Dr. Pam Popper, who has emerged as one of the brightest lights  since the 2020 lockdown, has made a big deal of the fact that no matter how disturbing the current situation becomes, we can’t afford to let our joie de vivre be stolen from us. And what’s better to lift our spirits than funky organ jazz? Jared Gold, one of the most sophisticated organists in that demimonde, is leading a trio tomorrow night, June 22 at Smalls, with sets at 7:30 and a little after 9; cover is $25 cash at the door.

Gold has put out plenty of good albums of his own: his 2012 release Golden Child is the most distinctive and in its own defiantly thorny way, maybe the best of the bunch. A record that’s probably closer to what he’s likely to deliver in a venue like Smalls is guitarist Dave Stryker‘s slinky but urbane Baker’s Circle, streaming at Bandcamp (Gold has been Stryker’s main man on organ for quite awhile). Like a lot of albums that came out during the dead zone of the winter of 2021, it’s flown under the radar, which is too bad because it’s a great party record.

The first of Stryker’s originals here is the opening track, Tough – a briskly shuffling, catchy, soul-infused Styker original full of precise, warmly bending guitar lines, bright tenor sax from Walter Smith III and subtle flashes from across drummer McClenty Hunter’s kit. Gold stays on track with the band in his solo, with his steady blues riffage.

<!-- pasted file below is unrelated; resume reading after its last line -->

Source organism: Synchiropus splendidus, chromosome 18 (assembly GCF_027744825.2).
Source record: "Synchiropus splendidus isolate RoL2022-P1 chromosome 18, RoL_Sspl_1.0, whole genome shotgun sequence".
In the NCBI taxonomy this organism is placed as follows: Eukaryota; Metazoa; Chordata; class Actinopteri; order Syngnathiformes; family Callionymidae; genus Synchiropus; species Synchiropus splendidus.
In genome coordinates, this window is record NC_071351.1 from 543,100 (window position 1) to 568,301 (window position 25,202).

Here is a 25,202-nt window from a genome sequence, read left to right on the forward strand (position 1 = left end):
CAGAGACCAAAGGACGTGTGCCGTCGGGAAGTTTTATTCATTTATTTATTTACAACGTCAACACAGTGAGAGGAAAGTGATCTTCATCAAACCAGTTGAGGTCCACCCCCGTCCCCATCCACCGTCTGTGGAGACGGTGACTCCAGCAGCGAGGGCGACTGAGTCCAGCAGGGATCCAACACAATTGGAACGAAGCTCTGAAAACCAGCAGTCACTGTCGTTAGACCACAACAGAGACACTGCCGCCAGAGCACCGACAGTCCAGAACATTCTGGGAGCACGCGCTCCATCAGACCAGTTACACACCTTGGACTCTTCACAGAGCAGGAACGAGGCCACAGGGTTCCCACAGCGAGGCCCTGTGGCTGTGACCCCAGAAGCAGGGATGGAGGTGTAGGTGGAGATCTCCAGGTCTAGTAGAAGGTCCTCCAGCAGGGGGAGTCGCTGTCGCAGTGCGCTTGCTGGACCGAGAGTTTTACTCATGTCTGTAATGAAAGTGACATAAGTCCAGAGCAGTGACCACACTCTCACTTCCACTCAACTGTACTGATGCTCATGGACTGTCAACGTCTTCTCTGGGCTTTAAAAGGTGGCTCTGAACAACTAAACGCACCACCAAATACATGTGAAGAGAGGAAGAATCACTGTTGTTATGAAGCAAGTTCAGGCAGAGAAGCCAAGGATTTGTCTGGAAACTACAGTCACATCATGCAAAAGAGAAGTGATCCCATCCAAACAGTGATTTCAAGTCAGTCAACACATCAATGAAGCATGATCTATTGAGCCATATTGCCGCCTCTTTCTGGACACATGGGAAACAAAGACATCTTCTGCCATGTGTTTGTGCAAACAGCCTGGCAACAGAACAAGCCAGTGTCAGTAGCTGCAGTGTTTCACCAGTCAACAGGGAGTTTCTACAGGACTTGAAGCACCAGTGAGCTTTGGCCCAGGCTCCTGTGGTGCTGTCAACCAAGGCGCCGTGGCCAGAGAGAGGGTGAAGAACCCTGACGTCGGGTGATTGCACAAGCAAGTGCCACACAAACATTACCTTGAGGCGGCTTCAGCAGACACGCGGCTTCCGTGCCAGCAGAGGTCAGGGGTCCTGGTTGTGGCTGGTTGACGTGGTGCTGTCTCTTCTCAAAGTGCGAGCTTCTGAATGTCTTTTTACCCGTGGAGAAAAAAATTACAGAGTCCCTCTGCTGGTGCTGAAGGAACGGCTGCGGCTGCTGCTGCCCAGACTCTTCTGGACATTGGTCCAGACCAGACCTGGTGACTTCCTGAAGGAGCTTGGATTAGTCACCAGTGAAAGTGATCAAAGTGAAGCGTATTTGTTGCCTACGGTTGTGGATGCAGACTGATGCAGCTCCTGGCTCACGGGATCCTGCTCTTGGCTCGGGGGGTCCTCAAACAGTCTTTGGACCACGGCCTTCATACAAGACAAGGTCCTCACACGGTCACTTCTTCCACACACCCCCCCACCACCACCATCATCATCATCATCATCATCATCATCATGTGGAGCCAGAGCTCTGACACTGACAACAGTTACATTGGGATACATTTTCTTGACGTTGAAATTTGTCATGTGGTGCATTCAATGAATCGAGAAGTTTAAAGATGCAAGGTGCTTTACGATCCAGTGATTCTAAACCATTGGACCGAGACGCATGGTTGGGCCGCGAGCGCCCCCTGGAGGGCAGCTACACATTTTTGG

There’s lithely tumbling latin flair in the second track, El Camino, matched by Smith’s precise, chromatic downward cascades, Stryker’s drive toward a spiraling attack and a tantalizingly brief Gold solo.

Smith and Gold harmonize tersely over the tricky syncopation of Dreamsong, the bandleader channeling a late 50s soul-jazz vibe over lurking, resonant organ. They make tightly strutting swing out of Cole Porter’s Everything I Love, with carefree yet judicious lines from both the bandleader and then Gold. The lone Gold tune here is the aptly titled, scampering Rush Hour, with rambunctious solos from Smith and then Stryker.

The quartet rescue Leon Russell’s early 70s tune Superstar from the circle of hell occupied by groups like the Carpenters, then launch into the title track, the last of the Stryker originals. No spoilers about what jazz classic that one nicks: percussionist Mayra Casales adds subtle boom to the low end.

Likewise, they play Marvin Gaye’s Inner City Blues as a tightly straight-up clave tune with Stryker’s spikiest work here, Gold’s edge in contrast with Smith’s balmy approach. Stryker finally goes for Wes Montgomery homage in Love Dance, by Ivan Lins. They close the record with Trouble (No. 2), a reworking of the old Lloyd Price hit that while short of feverish, owes a lot to Peggy Lee.

If you’re wondering what the album title refers to, it’s a shout-out to Stryker’s mentor and guitar teacher David Baker.

June 21, 2022 Posted by | funk music, jazz, Music, music, concert, review, Reviews, soul music | , , , , , , , , , , , , , , , , | Leave a comment

A Disarmingly Direct, Evocative, Intimate New Album From Jazz Stylist Melissa Stylianou

Singer Melissa Stylianou may be best known as a member of the irrepressible trio Duchess, who with her bandmates Amy Cervini and Hilary Gardner just won the Jazz Journalists of America’s award for best vocal group of the year. This blog has found some of those writers’ picks to be on the timid side over the years, but not this one: the three women earned it.